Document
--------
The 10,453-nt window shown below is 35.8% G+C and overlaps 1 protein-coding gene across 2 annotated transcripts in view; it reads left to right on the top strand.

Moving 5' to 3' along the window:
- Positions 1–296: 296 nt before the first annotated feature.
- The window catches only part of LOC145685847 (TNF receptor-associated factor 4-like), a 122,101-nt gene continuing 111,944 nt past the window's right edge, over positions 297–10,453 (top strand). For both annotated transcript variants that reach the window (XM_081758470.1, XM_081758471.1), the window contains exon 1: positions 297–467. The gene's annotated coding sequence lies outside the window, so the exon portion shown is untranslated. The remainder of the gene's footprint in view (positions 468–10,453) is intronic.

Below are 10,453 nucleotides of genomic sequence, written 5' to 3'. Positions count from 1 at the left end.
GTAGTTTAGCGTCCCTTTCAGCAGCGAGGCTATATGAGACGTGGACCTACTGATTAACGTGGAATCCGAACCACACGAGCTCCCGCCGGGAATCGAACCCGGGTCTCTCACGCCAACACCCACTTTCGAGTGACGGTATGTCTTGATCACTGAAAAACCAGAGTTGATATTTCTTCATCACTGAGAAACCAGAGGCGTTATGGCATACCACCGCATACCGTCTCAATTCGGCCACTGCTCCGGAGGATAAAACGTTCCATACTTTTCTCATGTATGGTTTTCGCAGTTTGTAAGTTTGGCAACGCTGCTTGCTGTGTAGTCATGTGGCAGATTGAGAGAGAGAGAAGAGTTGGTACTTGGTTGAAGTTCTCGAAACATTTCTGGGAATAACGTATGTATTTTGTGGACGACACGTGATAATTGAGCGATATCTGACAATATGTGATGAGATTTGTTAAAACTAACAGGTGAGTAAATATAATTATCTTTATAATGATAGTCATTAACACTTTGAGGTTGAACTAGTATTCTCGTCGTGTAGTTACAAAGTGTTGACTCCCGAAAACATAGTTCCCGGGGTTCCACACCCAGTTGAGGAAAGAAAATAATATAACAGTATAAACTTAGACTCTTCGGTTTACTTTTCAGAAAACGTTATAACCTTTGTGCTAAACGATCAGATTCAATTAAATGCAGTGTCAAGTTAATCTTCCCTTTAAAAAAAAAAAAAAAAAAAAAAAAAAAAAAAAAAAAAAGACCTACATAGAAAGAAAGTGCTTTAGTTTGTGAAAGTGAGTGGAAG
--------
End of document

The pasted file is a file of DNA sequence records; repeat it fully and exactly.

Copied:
The 10,453-nt window shown below is 35.8% G+C and overlaps 1 protein-coding gene across 2 annotated transcripts in view; it reads left to right on the top strand.

Moving 5' to 3' along the window:
- Positions 1–296: 296 nt before the first annotated feature.
- The window catches only part of LOC145685847 (TNF receptor-associated factor 4-like), a 122,101-nt gene continuing 111,944 nt past the window's right edge, over positions 297–10,453 (top strand). For both annotated transcript variants that reach the window (XM_081758470.1, XM_081758471.1), the window contains exon 1: positions 297–467. The gene's annotated coding sequence lies outside the window, so the exon portion shown is untranslated. The remainder of the gene's footprint in view (positions 468–10,453) is intronic.

Below are 10,453 nucleotides of genomic sequence, written 5' to 3'. Positions count from 1 at the left end.
GTAGTTTAGCGTCCCTTTCAGCAGCGAGGCTATATGAGACGTGGACCTACTGATTAACGTGGAATCCGAACCACACGAGCTCCCGCCGGGAATCGAACCCGGGTCTCTCACGCCAACACCCACTTTCGAGTGACGGTATGTCTTGATCACTGAAAAACCAGAGTTGATATTTCTTCATCACTGAGAAACCAGAGGCGTTATGGCATACCACCGCATACCGTCTCAATTCGGCCACTGCTCCGGAGGATAAAACGTTCCATACTTTTCTCATGTATGGTTTTCGCAGTTTGTAAGTTTGGCAACGCTGCTTGCTGTGTAGTCATGTGGCAGATTGAGAGAGAGAGAAGAGTTGGTACTTGGTTGAAGTTCTCGAAACATTTCTGGGAATAACGTATGTATTTTGTGGACGACACGTGATAATTGAGCGATATCTGACAATATGTGATGAGATTTGTTAAAACTAACAGGTGAGTAAATATAATTATCTTTATAATGATAGTCATTAACACTTTGAGGTTGAACTAGTATTCTCGTCGTGTAGTTACAAAGTGTTGACTCCCGAAAACATAGTTCCCGGGGTTCCACACCCAGTTGAGGAAAGAAAATAATATAACAGTATAAACTTAGACTCTTCGGTTTACTTTTCAGAAAACGTTATAACCTTTGTGCTAAACGATCAGATTCAATTAAATGCAGTGTCAAGTTAATCTTCCCTTTAAAAAAAAAAAAAAAAAAAAAAAAAAAAAAAAAAAAAAGACCTACATAGAAAGAAAGTGCTTTAGTTTGTGAAAGTGAGTGGAAG